College Physics 2e

Section Summary

College Physics 2eSection Summary

17.1Sound

• Sound is a disturbance of matter that is transmitted from its source outward.
• Sound is one type of wave.
• Hearing is the perception of sound.

17.2Speed of Sound, Frequency, and Wavelength

The relationship of the speed of sound $vwvw$, its frequency $ff$, and its wavelength $λλ$ is given by

$vw=fλ,vw=fλ,$

which is the same relationship given for all waves.

In air, the speed of sound is related to air temperature $TT$ by

$vw=331m/sT273K.vw=331m/sT273K.$

$vwvw$ is the same for all frequencies and wavelengths.

17.3Sound Intensity and Sound Level

• Intensity is the same for a sound wave as was defined for all waves; it is

$I=PA,I=PA,$

where $PP$ is the power crossing area $AA$. The SI unit for $II$ is watts per meter squared. The intensity of a sound wave is also related to the pressure amplitude $ΔpΔp$

$I= (Δp) 2 2 ρv w ,I= (Δp) 2 2 ρv w ,$

where $ρρ$ is the density of the medium in which the sound wave travels and $vwvw$ is the speed of sound in the medium.

• Sound intensity level in units of decibels (dB) is

$βdB=10log10II0,βdB=10log10II0,$

where $I0 = 10 –12 W/ m2 I0 = 10 –12 W/ m2$ is the threshold intensity of hearing.

17.4Doppler Effect and Sonic Booms

• The Doppler effect is an alteration in the observed frequency of a sound due to motion of either the source or the observer.
• The actual change in frequency is called the Doppler shift.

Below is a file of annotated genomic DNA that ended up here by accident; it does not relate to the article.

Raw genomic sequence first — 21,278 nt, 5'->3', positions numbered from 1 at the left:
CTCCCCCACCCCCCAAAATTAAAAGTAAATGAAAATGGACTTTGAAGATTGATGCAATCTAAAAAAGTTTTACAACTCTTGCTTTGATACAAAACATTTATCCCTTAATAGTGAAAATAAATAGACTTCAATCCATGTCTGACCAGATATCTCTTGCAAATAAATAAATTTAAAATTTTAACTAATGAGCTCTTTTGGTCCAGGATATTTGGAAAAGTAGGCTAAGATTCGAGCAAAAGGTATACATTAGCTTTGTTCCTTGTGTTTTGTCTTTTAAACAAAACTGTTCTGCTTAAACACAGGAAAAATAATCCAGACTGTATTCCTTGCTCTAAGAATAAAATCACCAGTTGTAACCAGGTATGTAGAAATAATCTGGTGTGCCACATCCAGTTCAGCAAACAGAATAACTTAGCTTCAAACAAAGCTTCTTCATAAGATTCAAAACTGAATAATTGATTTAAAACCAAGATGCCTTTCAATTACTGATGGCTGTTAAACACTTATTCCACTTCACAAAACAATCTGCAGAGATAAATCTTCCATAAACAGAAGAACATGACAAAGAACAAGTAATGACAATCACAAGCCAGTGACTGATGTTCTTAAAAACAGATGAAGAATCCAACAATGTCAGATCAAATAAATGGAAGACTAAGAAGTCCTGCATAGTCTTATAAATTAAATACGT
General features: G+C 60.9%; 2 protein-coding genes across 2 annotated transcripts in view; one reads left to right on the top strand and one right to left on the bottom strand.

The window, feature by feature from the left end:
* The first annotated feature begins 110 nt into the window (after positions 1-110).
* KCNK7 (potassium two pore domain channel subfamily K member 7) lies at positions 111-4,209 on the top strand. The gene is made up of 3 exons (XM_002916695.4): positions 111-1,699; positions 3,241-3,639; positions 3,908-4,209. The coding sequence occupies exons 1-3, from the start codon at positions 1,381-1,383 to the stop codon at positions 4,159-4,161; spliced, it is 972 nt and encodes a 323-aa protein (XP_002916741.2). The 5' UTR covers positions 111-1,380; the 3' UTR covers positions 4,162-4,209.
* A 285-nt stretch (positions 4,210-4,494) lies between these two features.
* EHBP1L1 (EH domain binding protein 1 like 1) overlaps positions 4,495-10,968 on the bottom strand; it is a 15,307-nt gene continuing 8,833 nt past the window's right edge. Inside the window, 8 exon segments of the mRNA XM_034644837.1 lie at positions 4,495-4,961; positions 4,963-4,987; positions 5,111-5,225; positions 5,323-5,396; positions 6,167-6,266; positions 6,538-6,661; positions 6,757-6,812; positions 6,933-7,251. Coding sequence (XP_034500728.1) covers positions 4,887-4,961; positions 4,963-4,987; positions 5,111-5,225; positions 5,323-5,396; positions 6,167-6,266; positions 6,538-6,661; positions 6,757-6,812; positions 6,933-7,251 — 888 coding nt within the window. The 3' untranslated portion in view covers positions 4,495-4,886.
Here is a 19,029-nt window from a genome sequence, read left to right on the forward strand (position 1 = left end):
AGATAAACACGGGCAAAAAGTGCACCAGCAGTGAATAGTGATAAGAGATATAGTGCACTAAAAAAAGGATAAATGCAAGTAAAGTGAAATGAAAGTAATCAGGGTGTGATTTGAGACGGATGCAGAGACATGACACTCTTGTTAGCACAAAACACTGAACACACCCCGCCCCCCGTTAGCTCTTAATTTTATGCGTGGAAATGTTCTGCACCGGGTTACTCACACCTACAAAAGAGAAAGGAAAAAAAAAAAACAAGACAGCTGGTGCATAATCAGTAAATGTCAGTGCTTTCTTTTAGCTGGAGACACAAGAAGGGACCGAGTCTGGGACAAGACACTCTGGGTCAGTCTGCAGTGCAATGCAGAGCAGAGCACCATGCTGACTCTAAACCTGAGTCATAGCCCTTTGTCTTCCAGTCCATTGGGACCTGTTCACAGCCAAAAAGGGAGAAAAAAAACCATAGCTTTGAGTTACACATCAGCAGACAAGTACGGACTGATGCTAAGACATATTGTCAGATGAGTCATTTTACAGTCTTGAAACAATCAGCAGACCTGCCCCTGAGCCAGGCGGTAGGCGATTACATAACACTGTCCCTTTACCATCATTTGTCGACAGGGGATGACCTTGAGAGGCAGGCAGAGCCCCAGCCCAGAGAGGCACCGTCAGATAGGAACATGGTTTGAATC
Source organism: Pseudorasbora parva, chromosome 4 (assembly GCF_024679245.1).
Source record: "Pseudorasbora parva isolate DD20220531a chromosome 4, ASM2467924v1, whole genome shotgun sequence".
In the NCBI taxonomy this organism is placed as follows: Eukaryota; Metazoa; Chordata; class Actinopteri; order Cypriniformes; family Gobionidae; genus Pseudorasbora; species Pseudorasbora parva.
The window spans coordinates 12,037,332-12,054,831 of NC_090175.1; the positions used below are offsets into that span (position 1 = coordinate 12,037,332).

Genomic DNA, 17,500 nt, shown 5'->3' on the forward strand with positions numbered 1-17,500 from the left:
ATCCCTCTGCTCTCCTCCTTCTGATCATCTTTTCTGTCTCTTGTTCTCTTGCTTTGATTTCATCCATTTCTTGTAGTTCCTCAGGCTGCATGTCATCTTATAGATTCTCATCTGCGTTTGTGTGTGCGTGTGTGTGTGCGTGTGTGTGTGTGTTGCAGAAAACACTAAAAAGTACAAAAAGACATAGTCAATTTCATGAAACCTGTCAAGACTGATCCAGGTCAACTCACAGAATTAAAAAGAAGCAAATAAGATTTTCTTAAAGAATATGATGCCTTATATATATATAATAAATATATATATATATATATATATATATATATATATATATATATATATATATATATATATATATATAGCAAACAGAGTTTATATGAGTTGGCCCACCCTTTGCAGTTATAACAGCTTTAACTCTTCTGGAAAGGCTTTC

• A sonic boom is constructive interference of sound created by an object moving faster than sound.
• A sonic boom is a type of bow wake created when any wave source moves faster than the wave propagation speed.
• For a stationary observer and a moving source, the observed frequency $fobsfobs$ is:
$fobs=fsvwvw±vs,fobs=fsvwvw±vs,$
where $fsfs$ is the frequency of the source, $vsvs$ is the speed of the source, and $vwvw$ is the speed of sound. The minus sign is used for motion toward the observer and the plus sign for motion away.
• For a stationary source and moving observer, the observed frequency is:
$fobs=fsvw±vobsvw,fobs=fsvw±vobsvw,$
where $vobsvobs$ is the speed of the observer.

17.5Sound Interference and Resonance: Standing Waves in Air Columns

• Sound interference and resonance have the same properties as defined for all waves.
• In air columns, the lowest-frequency resonance is called the fundamental, whereas all higher resonant frequencies are called overtones. Collectively, they are called harmonics.
• The resonant frequencies of a tube closed at one end are:
$f1f1$ is the fundamental and $LL$ is the length of the tube.
• The resonant frequencies of a tube open at both ends are:

17.6Hearing

• The range of audible frequencies is 20 to 20,000 Hz.
• Those sounds above 20,000 Hz are ultrasound, whereas those below 20 Hz are infrasound.
• The perception of frequency is pitch.
• The perception of intensity is loudness.
• Loudness has units of phons.

17.7Ultrasound

• The acoustic impedance is defined as:
$Z=ρv,Z=ρv,$
$ρρ$ is the density of a medium through which the sound travels and $vv$ is the speed of sound through that medium.
• The intensity reflection coefficient $aa$, a measure of the ratio of the intensity of the wave reflected off a boundary between two media relative to the intensity of the incident wave, is given by
$a = Z 2 − Z 1 2 Z 1 + Z 2 2 . a = Z 2 − Z 1 2 Z 1 + Z 2 2 .$
• The intensity reflection coefficient is a unitless quantity.